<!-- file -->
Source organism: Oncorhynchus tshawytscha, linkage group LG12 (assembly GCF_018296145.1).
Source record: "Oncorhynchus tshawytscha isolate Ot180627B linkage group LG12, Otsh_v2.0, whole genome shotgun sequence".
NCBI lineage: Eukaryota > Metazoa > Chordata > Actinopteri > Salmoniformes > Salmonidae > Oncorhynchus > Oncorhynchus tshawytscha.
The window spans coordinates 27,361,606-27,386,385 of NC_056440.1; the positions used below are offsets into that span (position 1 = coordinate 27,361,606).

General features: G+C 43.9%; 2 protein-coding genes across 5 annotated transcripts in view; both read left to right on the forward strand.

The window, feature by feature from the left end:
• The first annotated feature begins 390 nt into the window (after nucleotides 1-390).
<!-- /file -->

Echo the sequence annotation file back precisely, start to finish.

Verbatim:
Source organism: Oncorhynchus tshawytscha, linkage group LG12 (assembly GCF_018296145.1).
Source record: "Oncorhynchus tshawytscha isolate Ot180627B linkage group LG12, Otsh_v2.0, whole genome shotgun sequence".
NCBI lineage: Eukaryota > Metazoa > Chordata > Actinopteri > Salmoniformes > Salmonidae > Oncorhynchus > Oncorhynchus tshawytscha.
The window spans coordinates 27,361,606-27,386,385 of NC_056440.1; the positions used below are offsets into that span (position 1 = coordinate 27,361,606).

General features: G+C 43.9%; 2 protein-coding genes across 5 annotated transcripts in view; both read left to right on the forward strand.

The window, feature by feature from the left end:
• The first annotated feature begins 390 nt into the window (after nucleotides 1-390).